EU Solidarity Fund: supporting disaster recovery 2002-2019
“The EU Solidarity Fund is one of the most concrete expressions of EU solidarity. It provides longer-term financial support to Member States hit by natural disasters and brings relief to citizens and regions suffering from the consequences. It also reminds us about the importance of investing in prevention and climate mitigation, in line with the priorities of the European Green Deal.”- Commissioner for Cohesion and Reforms, Elisa Ferreira
As part of the EU coordinated package responding to the COVID-19 pandemic, the scope of the EU Solidarity Fund was extended by a modifying regulation adopted on 1 April 2020. The amendment includes public health crises within the scope of the EUSF, to allow its mobilisation, if needed, for the hardest hit Member States.
After adoption up to EUR 800 million from the EUSF is now available in 2020. That amendment was part of the overall package proposed by the Commission to tackle the effects of the coronavirus crisis, also known as Coronavirus Response Investment Initiative (CRII).
1. Which countries have been supported?
Between 2002 and 2018, the EUSF mobilised a total of over EUR 5.5 billion
for interventions in 87 disaster events in 23 Member States and 1 accession
country. Italy is by far the biggest beneficiary of the Fund with almost 2.8 billion received so far. Serbia is the only country that has been supported by the EUSF outside of the EU.
In August 2020, the Commission has decided to award a first disbursement of financial aid worth €88.9 million under to Croatia, following the devastating earthquake that hit the city of Zagreb and its surroundings on 22 March 2020. This comes as a contribution to the country's efforts to assist the population, restore essential infrastructures and services. This is the highest amount ever paid out as an advance payment and follows the recent modification raising the maximum from EUR 30 million to EUR 100 million.
2. What types of disasters have been supported?
The EUSF is designed to intervene to support the recovery effort in the aftermath of natural disasters. The graph below shows a snapshot of the types of disasters that have occurred in the period considered. Flooding is by large the most frequently occurring disaster affecting European countries, followed by storm and other adverse weather conditions, fires and earthquakes. In EUSF's history there has been only one intervention in a case of man made disaster - the Prestige Oil spill that occurred in November 2002 off the coast of Galicia in Spain.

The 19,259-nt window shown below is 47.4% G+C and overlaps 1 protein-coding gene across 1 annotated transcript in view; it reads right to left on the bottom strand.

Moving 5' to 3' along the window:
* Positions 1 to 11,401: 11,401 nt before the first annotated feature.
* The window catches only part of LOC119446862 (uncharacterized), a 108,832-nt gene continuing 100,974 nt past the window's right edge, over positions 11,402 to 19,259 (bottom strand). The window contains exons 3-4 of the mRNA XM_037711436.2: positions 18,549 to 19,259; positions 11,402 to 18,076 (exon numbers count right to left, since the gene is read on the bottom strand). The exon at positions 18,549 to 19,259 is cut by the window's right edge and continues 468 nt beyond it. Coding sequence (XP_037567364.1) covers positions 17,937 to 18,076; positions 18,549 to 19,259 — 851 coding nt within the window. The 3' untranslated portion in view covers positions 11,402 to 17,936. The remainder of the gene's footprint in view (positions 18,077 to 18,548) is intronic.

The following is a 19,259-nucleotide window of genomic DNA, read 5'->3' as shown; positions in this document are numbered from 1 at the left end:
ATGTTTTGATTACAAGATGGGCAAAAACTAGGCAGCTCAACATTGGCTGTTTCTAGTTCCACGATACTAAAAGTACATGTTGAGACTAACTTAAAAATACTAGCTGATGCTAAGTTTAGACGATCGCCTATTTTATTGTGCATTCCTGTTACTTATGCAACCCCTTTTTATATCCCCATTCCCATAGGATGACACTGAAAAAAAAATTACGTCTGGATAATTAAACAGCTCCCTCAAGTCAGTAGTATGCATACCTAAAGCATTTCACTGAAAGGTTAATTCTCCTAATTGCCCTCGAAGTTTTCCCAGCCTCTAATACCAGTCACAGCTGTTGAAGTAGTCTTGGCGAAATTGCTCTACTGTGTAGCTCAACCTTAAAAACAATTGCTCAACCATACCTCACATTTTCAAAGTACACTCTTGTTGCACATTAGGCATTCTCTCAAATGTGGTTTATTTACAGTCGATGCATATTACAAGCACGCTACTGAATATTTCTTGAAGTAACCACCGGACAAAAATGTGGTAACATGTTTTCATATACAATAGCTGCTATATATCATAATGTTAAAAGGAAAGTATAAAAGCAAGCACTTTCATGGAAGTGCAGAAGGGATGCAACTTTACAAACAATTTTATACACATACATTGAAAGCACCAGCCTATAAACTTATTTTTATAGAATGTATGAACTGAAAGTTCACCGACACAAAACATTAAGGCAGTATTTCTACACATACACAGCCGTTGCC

3. The scale of the disasters
4. Looking at the treatment of the cases
How many EUSF procedures were treated?
Time taken to prepare requests for support
Fund can be mobilised following an application from the country concerned
provided that the disaster event justifies intervention at the
European level. The regulation was reformed in 2014 and its legal basis is Regulation (EU) 2012/2002, as amended by Regulation No. 661/2014. The 2014 reform introduced a number of changes in the Fund’s
activities, such as clarification of the admissibility criteria for
applications for regional disasters, extension of the regulatory deadline for
applications, extension of the implementation period, and the introduction of
5. Examples of support
2012: Earthquake in Italy
2007: Greek forest fires
2014 : Flooding in Serbia
The earthquakes in central Italy - the biggest EUSF contribution
The EU mobilised an unprecedented amount of €1.2 billion under the EU Solidarity Fund, the highest sum ever mobilised in a single instalment, following the earthquakes of 2016 and 2017 in the Italian regions of Abruzzo, Lazio, Marche and Umbria.
6. Complementarity with EU investments in climate mitigation and risk prevention
The EUSF is a valuable instrument in the EU toolkit for interventions in disaster situations, bringing EU added value to the post-disaster response in Member States and accession countries. However, it intervenes only when the disaster has happened. Therefore, it is important to invest in prevention and mitigation, in line with the European Green Deal. There are significant synergies between EUSF and the funds of Cohesion Policy (ERDF and Cohesion Fund). While EUSF addresses interventions in specific situations of natural disasters in the short to medium term, Cohesion Policy takes a more long-term perspective of strategic planning and investments for civil protection, preventive infrastructure, and preparedness, prevention and management of disaster risks.
- EU Solidarity Fund: supporting disaster recovery 2002-2019